After those early years of being exposed to a wide range of musical styles, I became anti-musical tunnel vision. I wanted to keep an open mind and give all styles of music a chance as that can only be a good thing for you, and IMO, much more fulfilling creatively. I could never understand those guys who only passionately play heavy metal or funk or country or classical. To me, they're missing out on so much more fun they could also be having. It's almost like only watching one genre of film for the rest of your life--kind of a waste.
Around my mid-20's I started to pay more attention to classical music, and that lead to a better understanding of film scores as well, since so much is borrowed from classical music. I also started paying more attention to progressive rock, as I find the superior musicianship fascinating--although not always emotionally satisfying.
Now I'm in my early 30's (I turned 33 today), I hope to go on exploring as many different styles and try to incorporate them all into my own sonic palette. I never had supportive parents--they did not allow me to take music lessons--no matter how I begged. I had to take matters into my own hands when I turned 18--by buying a synthesizer and a 2-track sequencer. I learned everything on my own--by ear, by reading books..etc. But that lack of formal education is a real handicap and the greatest regret of my life. It's something I have to live with everytime I create music.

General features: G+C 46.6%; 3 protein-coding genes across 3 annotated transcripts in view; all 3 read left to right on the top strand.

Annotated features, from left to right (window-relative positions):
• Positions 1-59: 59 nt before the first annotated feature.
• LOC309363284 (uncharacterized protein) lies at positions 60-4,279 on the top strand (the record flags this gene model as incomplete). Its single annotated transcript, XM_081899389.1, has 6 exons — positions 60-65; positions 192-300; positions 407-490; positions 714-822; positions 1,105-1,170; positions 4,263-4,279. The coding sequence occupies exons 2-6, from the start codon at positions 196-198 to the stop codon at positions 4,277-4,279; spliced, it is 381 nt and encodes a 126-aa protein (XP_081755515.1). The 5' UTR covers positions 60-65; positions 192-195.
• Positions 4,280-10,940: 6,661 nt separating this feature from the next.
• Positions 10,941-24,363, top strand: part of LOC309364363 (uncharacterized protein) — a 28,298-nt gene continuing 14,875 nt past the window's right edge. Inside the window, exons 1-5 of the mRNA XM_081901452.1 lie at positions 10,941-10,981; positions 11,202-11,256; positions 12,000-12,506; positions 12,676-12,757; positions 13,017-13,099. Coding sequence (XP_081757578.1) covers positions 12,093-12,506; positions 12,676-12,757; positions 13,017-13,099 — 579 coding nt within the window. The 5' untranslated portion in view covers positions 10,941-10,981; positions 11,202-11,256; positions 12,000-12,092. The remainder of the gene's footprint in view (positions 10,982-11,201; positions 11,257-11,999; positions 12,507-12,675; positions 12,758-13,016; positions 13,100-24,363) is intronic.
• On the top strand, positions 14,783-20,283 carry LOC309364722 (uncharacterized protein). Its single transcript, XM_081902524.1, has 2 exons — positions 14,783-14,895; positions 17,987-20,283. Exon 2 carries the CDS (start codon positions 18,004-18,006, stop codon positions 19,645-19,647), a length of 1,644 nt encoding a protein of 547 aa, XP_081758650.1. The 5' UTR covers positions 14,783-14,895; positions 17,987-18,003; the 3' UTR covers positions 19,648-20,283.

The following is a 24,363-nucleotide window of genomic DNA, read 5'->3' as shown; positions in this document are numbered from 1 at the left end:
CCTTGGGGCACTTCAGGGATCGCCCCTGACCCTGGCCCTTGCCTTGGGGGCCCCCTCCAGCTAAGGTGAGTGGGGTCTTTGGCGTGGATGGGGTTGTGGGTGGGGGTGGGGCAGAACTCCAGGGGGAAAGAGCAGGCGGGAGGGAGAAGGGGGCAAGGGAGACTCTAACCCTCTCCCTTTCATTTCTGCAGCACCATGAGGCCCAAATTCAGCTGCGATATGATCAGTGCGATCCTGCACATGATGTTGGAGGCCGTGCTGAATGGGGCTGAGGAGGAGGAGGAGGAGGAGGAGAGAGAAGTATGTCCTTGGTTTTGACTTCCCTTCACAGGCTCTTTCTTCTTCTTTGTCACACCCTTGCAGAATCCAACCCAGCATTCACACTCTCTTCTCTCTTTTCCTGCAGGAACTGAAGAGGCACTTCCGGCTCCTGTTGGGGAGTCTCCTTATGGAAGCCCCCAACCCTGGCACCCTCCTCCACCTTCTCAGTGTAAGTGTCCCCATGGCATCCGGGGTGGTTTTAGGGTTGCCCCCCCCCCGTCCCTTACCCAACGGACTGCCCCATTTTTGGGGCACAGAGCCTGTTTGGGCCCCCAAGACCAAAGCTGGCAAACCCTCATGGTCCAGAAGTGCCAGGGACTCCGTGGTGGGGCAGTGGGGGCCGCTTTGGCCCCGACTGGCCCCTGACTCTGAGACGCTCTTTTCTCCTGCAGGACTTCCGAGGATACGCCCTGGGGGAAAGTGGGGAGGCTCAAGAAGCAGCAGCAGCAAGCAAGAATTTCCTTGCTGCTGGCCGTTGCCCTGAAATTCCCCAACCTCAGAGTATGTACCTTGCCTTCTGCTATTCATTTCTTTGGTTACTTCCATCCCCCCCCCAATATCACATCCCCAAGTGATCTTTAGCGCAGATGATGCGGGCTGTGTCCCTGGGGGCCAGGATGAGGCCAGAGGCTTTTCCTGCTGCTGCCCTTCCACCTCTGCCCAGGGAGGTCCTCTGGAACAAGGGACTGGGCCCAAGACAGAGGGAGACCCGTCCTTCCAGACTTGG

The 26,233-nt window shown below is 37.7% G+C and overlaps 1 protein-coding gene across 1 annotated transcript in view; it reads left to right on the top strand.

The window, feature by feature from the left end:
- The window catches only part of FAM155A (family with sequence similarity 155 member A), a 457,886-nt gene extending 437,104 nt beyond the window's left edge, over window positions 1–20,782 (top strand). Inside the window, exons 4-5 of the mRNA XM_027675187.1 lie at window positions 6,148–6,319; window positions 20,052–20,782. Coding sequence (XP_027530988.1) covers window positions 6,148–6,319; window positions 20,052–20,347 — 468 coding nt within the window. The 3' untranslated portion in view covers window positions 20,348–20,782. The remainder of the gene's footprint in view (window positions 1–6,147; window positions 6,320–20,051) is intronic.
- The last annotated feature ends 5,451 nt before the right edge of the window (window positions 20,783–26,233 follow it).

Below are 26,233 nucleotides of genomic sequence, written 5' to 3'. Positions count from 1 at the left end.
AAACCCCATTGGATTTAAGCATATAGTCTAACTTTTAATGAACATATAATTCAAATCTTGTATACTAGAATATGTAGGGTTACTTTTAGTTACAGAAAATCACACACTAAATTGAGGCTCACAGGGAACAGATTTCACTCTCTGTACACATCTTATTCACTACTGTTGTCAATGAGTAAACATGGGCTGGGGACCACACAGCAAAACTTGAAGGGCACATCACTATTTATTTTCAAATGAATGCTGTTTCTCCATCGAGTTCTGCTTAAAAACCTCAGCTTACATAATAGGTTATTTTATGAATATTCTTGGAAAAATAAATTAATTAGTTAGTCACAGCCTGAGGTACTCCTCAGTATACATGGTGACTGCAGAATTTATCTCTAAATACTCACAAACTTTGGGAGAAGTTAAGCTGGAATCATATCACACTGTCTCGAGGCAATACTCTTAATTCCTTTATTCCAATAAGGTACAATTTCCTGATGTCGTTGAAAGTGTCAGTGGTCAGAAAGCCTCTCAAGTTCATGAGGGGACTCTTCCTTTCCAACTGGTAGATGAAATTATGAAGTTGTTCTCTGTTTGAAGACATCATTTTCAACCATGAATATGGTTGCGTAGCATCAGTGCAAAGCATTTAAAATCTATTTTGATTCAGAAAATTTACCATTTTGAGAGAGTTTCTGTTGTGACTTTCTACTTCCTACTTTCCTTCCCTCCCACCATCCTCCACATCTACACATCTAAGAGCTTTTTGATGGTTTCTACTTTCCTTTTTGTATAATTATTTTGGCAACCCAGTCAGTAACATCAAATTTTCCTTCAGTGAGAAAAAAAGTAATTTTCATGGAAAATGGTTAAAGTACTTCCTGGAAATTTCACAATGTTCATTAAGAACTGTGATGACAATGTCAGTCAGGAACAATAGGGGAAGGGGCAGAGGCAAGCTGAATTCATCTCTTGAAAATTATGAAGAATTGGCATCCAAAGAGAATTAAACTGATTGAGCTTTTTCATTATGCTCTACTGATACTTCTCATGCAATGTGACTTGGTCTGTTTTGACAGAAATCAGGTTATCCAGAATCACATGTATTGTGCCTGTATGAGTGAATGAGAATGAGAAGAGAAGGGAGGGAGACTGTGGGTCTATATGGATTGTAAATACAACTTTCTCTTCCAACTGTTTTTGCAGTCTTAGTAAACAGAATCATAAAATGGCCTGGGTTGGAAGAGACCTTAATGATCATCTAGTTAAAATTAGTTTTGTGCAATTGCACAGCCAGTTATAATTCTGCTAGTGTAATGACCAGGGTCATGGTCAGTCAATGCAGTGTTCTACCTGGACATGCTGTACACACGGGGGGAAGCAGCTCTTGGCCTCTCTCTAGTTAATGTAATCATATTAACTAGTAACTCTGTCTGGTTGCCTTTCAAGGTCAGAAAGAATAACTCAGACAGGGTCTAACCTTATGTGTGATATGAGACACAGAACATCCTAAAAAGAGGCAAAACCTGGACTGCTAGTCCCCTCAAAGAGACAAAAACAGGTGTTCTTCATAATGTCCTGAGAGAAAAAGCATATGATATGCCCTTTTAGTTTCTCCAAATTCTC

I played in an industrial band in my late teens/early 20's, then went to Taiwan to write songs for record companies (pop songs for big name celebrities). But it seemed like my art career was the better success, so music always remained a moonlighting thing, and often had to take a backseat and remain just a passionate hobby. In the last couple of years I've had more freetime on my hands, so I've started to slowly get back more into music--putting together a DAW, buying sample libraries, learning modern sequencers..etc. I toy with the idea of going back to school just for music, but at my age, making a living is top priority, especially that I'm married. I can't just run off and spend 4 years studying composition at some college. Maybe I could when I retire?
Today, I still compose by ear, and try to learn as much music theory as I can get my hands on. I play keyboard, drums, and guitar, but I'm mediocre at them--just enough to get by for recording my own music. I could never be a session player or anything. My current focus is to strenghthen my orchestral and jazz chops and advance music theory. I have no desire to make a living with music, as my wife and I have our own business ventures--and they allow a lot of freetime at home. Composing for a living would mean less freedom, and the money isn't very good anyway. However, when I feel I'm good enough to take on some gigs composing for games or other things, I would probably do it just for the experience. As long as our business ventures remain profitable, I could just go on making music for the love and never consider making a career out of it. Well, my art career is probably a lot more bankable anyway.
So, now let's hear your story.